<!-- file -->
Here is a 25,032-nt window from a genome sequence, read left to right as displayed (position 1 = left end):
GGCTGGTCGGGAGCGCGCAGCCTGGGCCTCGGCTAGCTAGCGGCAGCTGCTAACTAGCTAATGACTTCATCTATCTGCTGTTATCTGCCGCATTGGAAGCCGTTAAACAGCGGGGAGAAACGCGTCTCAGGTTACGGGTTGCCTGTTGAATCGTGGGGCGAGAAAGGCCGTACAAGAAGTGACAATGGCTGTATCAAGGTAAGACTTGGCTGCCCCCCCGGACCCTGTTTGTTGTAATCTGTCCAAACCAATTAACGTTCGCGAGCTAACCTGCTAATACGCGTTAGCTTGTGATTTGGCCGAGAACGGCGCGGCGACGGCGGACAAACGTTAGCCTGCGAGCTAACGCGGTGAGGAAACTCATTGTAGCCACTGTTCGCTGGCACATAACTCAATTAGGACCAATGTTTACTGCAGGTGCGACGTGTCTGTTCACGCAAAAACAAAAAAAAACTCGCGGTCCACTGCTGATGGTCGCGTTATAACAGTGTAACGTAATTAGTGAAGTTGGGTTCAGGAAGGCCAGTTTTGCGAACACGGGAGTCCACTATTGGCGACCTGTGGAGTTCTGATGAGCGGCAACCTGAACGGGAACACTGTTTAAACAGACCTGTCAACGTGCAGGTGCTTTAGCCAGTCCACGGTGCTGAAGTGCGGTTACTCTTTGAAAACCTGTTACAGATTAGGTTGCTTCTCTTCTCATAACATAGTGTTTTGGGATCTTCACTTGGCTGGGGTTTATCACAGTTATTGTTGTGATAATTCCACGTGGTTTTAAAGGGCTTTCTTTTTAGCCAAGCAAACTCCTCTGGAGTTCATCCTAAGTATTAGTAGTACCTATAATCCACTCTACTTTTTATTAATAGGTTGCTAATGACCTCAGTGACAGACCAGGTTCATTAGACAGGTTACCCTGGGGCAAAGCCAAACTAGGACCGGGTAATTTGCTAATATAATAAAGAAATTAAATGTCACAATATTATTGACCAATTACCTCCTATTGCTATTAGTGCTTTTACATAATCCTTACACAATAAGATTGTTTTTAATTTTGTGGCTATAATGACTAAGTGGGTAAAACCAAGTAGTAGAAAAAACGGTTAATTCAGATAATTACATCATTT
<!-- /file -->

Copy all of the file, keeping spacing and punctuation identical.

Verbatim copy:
Here is a 25,032-nt window from a genome sequence, read left to right as displayed (position 1 = left end):
GGCTGGTCGGGAGCGCGCAGCCTGGGCCTCGGCTAGCTAGCGGCAGCTGCTAACTAGCTAATGACTTCATCTATCTGCTGTTATCTGCCGCATTGGAAGCCGTTAAACAGCGGGGAGAAACGCGTCTCAGGTTACGGGTTGCCTGTTGAATCGTGGGGCGAGAAAGGCCGTACAAGAAGTGACAATGGCTGTATCAAGGTAAGACTTGGCTGCCCCCCCGGACCCTGTTTGTTGTAATCTGTCCAAACCAATTAACGTTCGCGAGCTAACCTGCTAATACGCGTTAGCTTGTGATTTGGCCGAGAACGGCGCGGCGACGGCGGACAAACGTTAGCCTGCGAGCTAACGCGGTGAGGAAACTCATTGTAGCCACTGTTCGCTGGCACATAACTCAATTAGGACCAATGTTTACTGCAGGTGCGACGTGTCTGTTCACGCAAAAACAAAAAAAAACTCGCGGTCCACTGCTGATGGTCGCGTTATAACAGTGTAACGTAATTAGTGAAGTTGGGTTCAGGAAGGCCAGTTTTGCGAACACGGGAGTCCACTATTGGCGACCTGTGGAGTTCTGATGAGCGGCAACCTGAACGGGAACACTGTTTAAACAGACCTGTCAACGTGCAGGTGCTTTAGCCAGTCCACGGTGCTGAAGTGCGGTTACTCTTTGAAAACCTGTTACAGATTAGGTTGCTTCTCTTCTCATAACATAGTGTTTTGGGATCTTCACTTGGCTGGGGTTTATCACAGTTATTGTTGTGATAATTCCACGTGGTTTTAAAGGGCTTTCTTTTTAGCCAAGCAAACTCCTCTGGAGTTCATCCTAAGTATTAGTAGTACCTATAATCCACTCTACTTTTTATTAATAGGTTGCTAATGACCTCAGTGACAGACCAGGTTCATTAGACAGGTTACCCTGGGGCAAAGCCAAACTAGGACCGGGTAATTTGCTAATATAATAAAGAAATTAAATGTCACAATATTATTGACCAATTACCTCCTATTGCTATTAGTGCTTTTACATAATCCTTACACAATAAGATTGTTTTTAATTTTGTGGCTATAATGACTAAGTGGGTAAAACCAAGTAGTAGAAAAAACGGTTAATTCAGATAATTACATCATTT